Behind the Song: The White Stripes, “Seven Nation Army”

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There’s no disputing that the White Stripes’ “Seven Nation Army” is better known for its iconic guitar line than its lyrics. But we probably never would have heard that guitar line if Jack White hadn’t added some words to it and created a song. White, and drummer/ex-wife Meg White, recorded the song for their 2003 album Elephant, with the “Seven Nation Army” title inspired by White’s misunderstanding of the name of the Salvation Army as a child. In a 2010 interview with Robert Webb of The Independent, White explained how the guitar line came first. 

“White stumbled upon the riff while warming up his hollowbody guitar. ‘I played the riff again and it sounded interesting,’ he said. White plugged in an octave pedal and wound his six-string down to a low twang. He had grand plans: ‘I thought if I ever got asked to write the next James Bond theme, that would be the riff for it.’ He devised a storyline in which a protagonist discovers that his friends are talking about him behind his back. ‘He feels so bad he has to leave town, but you get so lonely you come back,’ said White. ‘The song’s about gossip. It’s about me, Meg and the people we’re dating.’”

As is often the case with rock songs, it’s hard to know exactly what these three verses are about without an explanation, which White has thankfully given to interviewers over the years. Much of the lyric, though, is still subject to interpretation. For instance, many have surmised that his Catholic background may have played a role in his writing the lines And I’m bleeding, and I’m bleeding, and I’m bleeding/Right before the Lord/All the words are gonna bleed from me/And I will sing no more/And the stains coming from my blood/Tell me go back home.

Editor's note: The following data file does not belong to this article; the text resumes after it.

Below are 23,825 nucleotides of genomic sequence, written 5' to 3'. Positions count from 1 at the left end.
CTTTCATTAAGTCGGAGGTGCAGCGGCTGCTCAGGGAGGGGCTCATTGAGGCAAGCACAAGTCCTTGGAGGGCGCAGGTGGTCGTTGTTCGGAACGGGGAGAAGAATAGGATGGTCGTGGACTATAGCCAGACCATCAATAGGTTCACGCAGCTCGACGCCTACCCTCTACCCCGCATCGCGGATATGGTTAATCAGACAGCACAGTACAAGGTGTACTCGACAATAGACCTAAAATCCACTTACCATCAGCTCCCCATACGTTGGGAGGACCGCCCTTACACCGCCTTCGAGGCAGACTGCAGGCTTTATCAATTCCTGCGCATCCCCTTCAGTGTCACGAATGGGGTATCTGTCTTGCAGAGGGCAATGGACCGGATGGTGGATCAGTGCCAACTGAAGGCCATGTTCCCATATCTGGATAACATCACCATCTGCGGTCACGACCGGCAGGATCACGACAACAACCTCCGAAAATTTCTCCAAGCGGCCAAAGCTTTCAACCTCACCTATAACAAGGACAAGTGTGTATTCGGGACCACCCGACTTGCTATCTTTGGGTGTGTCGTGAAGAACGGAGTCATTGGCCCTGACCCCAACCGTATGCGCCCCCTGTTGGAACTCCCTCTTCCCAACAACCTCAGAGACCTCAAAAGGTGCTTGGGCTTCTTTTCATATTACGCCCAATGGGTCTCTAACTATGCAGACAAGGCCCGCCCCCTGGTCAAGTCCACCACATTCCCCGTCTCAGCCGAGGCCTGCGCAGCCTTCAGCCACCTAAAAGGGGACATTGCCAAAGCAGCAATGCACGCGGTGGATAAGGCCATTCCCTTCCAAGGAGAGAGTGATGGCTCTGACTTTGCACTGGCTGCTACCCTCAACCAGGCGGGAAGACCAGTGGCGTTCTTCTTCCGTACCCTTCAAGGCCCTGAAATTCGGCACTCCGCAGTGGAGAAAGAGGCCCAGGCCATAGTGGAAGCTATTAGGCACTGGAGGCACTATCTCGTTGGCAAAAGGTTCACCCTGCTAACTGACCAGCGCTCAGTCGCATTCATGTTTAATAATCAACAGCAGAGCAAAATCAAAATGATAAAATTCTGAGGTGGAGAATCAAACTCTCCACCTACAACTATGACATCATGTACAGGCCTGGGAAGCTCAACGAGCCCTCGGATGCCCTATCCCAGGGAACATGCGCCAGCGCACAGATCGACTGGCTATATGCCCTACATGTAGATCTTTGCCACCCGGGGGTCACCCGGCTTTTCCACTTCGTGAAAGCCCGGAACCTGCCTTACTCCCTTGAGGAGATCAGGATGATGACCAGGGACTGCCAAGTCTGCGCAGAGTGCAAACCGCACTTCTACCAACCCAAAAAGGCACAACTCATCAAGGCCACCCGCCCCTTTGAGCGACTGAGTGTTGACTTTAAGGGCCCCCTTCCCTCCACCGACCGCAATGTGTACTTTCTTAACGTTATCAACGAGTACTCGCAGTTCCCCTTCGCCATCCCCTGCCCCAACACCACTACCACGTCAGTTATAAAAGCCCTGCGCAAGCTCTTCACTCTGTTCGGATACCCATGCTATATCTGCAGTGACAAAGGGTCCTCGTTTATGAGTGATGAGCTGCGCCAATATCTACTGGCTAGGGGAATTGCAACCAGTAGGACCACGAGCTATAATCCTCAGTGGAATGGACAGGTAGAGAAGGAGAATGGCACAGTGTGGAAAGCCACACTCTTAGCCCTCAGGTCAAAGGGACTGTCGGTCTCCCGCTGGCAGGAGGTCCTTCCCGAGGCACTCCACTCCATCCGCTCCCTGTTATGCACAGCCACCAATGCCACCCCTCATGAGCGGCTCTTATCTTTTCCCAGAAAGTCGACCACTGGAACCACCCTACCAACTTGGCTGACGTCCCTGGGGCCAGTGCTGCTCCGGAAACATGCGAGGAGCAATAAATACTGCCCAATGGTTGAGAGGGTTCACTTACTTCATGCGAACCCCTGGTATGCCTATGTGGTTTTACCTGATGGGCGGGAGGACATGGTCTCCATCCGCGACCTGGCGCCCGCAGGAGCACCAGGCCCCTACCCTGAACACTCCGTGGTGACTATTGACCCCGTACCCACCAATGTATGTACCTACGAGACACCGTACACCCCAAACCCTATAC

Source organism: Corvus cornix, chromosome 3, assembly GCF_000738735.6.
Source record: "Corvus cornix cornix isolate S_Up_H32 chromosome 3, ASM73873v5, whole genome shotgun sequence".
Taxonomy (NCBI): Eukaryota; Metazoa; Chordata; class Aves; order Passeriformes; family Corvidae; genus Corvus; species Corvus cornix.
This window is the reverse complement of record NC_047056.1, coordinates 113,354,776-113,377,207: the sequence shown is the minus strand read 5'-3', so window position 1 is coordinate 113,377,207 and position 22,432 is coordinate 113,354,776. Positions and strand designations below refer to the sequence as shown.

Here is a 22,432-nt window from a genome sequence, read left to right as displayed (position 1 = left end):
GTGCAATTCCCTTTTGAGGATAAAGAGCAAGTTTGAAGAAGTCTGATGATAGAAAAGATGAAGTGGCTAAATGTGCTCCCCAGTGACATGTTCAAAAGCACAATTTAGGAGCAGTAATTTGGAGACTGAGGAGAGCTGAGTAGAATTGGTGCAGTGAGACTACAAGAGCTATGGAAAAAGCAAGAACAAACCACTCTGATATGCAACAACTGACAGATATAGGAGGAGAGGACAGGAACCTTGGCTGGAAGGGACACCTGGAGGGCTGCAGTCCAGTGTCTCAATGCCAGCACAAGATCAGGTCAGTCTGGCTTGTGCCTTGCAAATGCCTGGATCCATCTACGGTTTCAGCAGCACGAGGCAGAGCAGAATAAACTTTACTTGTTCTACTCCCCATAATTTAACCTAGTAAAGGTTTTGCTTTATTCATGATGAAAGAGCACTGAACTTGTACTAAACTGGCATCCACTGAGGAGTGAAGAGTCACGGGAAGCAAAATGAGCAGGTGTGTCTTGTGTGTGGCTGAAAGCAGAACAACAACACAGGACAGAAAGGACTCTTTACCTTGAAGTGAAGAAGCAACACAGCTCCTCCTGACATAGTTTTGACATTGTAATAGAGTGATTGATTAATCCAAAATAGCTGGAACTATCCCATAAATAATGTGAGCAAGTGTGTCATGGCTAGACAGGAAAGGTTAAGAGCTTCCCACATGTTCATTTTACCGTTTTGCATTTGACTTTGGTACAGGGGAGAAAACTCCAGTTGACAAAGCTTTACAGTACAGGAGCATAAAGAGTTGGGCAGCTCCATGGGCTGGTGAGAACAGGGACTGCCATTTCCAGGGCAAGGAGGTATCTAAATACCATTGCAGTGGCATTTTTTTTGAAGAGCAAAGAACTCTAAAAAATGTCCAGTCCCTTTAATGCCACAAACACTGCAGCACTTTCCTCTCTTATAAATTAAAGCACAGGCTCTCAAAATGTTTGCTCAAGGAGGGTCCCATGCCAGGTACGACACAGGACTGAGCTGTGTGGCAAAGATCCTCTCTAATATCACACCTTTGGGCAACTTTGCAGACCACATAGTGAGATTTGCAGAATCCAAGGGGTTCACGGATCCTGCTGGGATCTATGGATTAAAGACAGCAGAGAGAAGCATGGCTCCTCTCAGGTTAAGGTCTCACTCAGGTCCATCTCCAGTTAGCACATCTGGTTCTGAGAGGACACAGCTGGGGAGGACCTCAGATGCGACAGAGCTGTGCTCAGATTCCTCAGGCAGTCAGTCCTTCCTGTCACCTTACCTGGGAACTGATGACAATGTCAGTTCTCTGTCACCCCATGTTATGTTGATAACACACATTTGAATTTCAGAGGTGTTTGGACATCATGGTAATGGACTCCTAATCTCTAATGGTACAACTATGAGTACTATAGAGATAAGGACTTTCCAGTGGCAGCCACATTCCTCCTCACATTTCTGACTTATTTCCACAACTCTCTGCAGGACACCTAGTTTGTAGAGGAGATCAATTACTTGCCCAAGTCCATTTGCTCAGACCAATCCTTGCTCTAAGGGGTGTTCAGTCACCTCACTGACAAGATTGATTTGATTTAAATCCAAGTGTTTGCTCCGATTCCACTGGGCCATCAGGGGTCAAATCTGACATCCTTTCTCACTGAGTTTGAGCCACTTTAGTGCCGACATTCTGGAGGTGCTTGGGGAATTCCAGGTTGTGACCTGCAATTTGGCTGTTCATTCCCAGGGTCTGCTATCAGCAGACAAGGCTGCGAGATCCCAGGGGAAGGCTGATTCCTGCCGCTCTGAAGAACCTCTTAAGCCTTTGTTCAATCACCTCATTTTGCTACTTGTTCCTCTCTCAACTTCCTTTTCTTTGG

White recounted in greater detail to Rolling Stone’s David Fricke where the song’s lyrics came from: “That song started out about two specific people I knew in Detroit. It was about gossip, the spreading of lies and the other person’s reaction to it. It came from a frustration of watching my friends do this to each other. In the end, it started to become a metaphor for things I was going through. But I never set out to write an expose on myself. To me, the song was a blues at the beginning of the twenty-first century. The third verse [I’m going to Wichita/Far from this opera forevermore] could be something from a hundred years ago. It won a Grammy for Best Rock Song. [Laughs] Maybe it should have won for Best Paranoid Blues Song.”

Most writers can only dream of a copyright like this one. It’s not just a rock classic and a Grammy-winning song from an album that went gold and platinum all over the world, but one that is used extensively by sports teams worldwide to rile up fervent fans, as chronicled in the Independent article. “Italian football fans adopted it for their 2006 World Cup win, to White’s delight: ‘Nothing is more beautiful in music than when people embrace a melody and allow it to enter the pantheon of folk music.’”

Read the lyrics.

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